— Heidi Hauser Green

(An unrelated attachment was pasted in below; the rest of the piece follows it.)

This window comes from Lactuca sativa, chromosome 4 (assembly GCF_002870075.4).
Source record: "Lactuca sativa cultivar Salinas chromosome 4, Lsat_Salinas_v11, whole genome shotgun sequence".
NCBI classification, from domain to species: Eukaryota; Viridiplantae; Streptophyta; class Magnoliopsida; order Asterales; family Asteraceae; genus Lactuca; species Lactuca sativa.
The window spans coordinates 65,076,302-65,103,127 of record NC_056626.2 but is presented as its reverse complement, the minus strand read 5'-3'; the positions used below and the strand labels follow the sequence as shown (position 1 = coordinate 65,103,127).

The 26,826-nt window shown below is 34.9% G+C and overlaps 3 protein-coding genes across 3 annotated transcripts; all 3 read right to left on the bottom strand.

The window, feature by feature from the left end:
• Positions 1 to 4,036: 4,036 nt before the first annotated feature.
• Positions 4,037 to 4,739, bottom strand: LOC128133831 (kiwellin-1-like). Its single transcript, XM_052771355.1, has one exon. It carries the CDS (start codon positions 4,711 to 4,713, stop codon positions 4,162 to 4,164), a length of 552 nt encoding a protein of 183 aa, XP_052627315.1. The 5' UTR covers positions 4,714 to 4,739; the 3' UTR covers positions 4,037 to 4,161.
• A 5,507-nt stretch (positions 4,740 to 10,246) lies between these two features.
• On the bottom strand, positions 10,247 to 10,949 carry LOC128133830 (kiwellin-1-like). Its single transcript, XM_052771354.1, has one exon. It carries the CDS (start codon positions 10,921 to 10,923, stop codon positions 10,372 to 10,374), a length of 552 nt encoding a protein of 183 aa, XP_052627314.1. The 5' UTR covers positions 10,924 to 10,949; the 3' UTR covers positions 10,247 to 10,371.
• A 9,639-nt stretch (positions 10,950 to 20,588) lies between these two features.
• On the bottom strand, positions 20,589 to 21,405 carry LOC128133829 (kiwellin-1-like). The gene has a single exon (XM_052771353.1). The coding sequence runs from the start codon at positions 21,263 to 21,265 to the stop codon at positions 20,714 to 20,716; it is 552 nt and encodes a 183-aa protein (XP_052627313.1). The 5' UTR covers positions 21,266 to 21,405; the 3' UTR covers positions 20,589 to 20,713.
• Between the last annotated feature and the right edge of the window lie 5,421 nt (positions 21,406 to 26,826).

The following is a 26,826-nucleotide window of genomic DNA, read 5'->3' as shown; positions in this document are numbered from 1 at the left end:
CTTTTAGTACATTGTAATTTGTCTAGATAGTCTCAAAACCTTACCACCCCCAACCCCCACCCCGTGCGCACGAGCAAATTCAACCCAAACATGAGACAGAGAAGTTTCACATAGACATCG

Rachel's protection against the meanness of her high school peers who hate her for being different comes from her hard, devoted work at the local animal shelter and from her gift for writing. She is encouraged by her English teacher, Mrs. Cruzelle, herself a bully magnet whose own students mock her speech impediment, to enter a prestigious writing contest. Rachel tells her story from the point of view of Grrl, a savagely abused collie beyond salvation that Rachel is determined to rescue and adopt out of the shelter. Griffin, the new boy at school, is another outcast and as gifted a writer as Rachel. He joins in her Grrl redemption project, staying with her to the other side of the inevitable tragedy that pushes Rachel into an emotional tailspin, as seemingly disastrous as Grrl's unavoidable fate. The world of isolated, bright, loner high school students who are picked on by kids in the accepted cliques and misunderstood by their parents is a staple of young adult literature. Koja's familiar elements from her adult horror novels, which teem with dark, suffocating atmospheres, self-mutilation, and razor-sharp cruelties, are tempered when the teen reader enters Rachel's world. This time Koja has softened her usual rawness with a strong hit of hope and kindness at the end. Recommended for readers who are drawn to outsider themes, this title also would serve well in units on bullying. VOYA CODES: 4Q 4P S (Better than most, marred only by occasional lapses; Broad general YA appeal; Senior High, defined as grades 10 to 12). 2002, Farrar Straus Giroux, 112p, Andersen